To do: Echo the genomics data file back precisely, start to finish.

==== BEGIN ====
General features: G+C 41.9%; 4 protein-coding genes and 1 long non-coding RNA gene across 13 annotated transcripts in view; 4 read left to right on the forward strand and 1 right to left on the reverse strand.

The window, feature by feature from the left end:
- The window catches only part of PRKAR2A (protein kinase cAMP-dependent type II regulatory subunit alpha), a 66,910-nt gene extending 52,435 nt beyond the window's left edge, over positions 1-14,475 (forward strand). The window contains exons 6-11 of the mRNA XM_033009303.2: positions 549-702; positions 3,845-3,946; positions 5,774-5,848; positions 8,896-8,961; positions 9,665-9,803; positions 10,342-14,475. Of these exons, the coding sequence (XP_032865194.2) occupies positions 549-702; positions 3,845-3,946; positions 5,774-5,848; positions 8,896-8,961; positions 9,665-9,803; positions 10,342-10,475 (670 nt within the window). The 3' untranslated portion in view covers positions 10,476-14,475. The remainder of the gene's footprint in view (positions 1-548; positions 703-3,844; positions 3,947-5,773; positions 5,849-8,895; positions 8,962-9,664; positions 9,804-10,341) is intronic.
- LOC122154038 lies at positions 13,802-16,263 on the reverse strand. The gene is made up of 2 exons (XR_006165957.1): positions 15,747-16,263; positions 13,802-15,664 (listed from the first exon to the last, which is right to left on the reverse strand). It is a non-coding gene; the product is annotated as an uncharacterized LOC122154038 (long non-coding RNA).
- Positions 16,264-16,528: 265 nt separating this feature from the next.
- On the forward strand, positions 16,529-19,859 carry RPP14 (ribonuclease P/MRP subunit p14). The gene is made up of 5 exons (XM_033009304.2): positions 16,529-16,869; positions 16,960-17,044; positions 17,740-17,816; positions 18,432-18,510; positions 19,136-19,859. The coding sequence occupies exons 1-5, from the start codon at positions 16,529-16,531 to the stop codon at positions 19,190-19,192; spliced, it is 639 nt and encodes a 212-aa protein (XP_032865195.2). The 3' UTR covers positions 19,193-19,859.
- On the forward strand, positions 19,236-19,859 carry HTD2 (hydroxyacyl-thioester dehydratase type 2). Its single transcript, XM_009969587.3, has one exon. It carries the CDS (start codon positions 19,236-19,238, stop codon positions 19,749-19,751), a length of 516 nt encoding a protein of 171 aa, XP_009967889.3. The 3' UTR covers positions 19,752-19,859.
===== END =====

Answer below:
General features: G+C 41.9%; 4 protein-coding genes and 1 long non-coding RNA gene across 13 annotated transcripts in view; 4 read left to right on the forward strand and 1 right to left on the reverse strand.

The window, feature by feature from the left end:
- The window catches only part of PRKAR2A (protein kinase cAMP-dependent type II regulatory subunit alpha), a 66,910-nt gene extending 52,435 nt beyond the window's left edge, over positions 1-14,475 (forward strand). The window contains exons 6-11 of the mRNA XM_033009303.2: positions 549-702; positions 3,845-3,946; positions 5,774-5,848; positions 8,896-8,961; positions 9,665-9,803; positions 10,342-14,475. Of these exons, the coding sequence (XP_032865194.2) occupies positions 549-702; positions 3,845-3,946; positions 5,774-5,848; positions 8,896-8,961; positions 9,665-9,803; positions 10,342-10,475 (670 nt within the window). The 3' untranslated portion in view covers positions 10,476-14,475. The remainder of the gene's footprint in view (positions 1-548; positions 703-3,844; positions 3,947-5,773; positions 5,849-8,895; positions 8,962-9,664; positions 9,804-10,341) is intronic.
- LOC122154038 lies at positions 13,802-16,263 on the reverse strand. The gene is made up of 2 exons (XR_006165957.1): positions 15,747-16,263; positions 13,802-15,664 (listed from the first exon to the last, which is right to left on the reverse strand). It is a non-coding gene; the product is annotated as an uncharacterized LOC122154038 (long non-coding RNA).
- Positions 16,264-16,528: 265 nt separating this feature from the next.
- On the forward strand, positions 16,529-19,859 carry RPP14 (ribonuclease P/MRP subunit p14). The gene is made up of 5 exons (XM_033009304.2): positions 16,529-16,869; positions 16,960-17,044; positions 17,740-17,816; positions 18,432-18,510; positions 19,136-19,859. The coding sequence occupies exons 1-5, from the start codon at positions 16,529-16,531 to the stop codon at positions 19,190-19,192; spliced, it is 639 nt and encodes a 212-aa protein (XP_032865195.2). The 3' UTR covers positions 19,193-19,859.
- On the forward strand, positions 19,236-19,859 carry HTD2 (hydroxyacyl-thioester dehydratase type 2). Its single transcript, XM_009969587.3, has one exon. It carries the CDS (start codon positions 19,236-19,238, stop codon positions 19,749-19,751), a length of 516 nt encoding a protein of 171 aa, XP_009967889.3. The 3' UTR covers positions 19,752-19,859.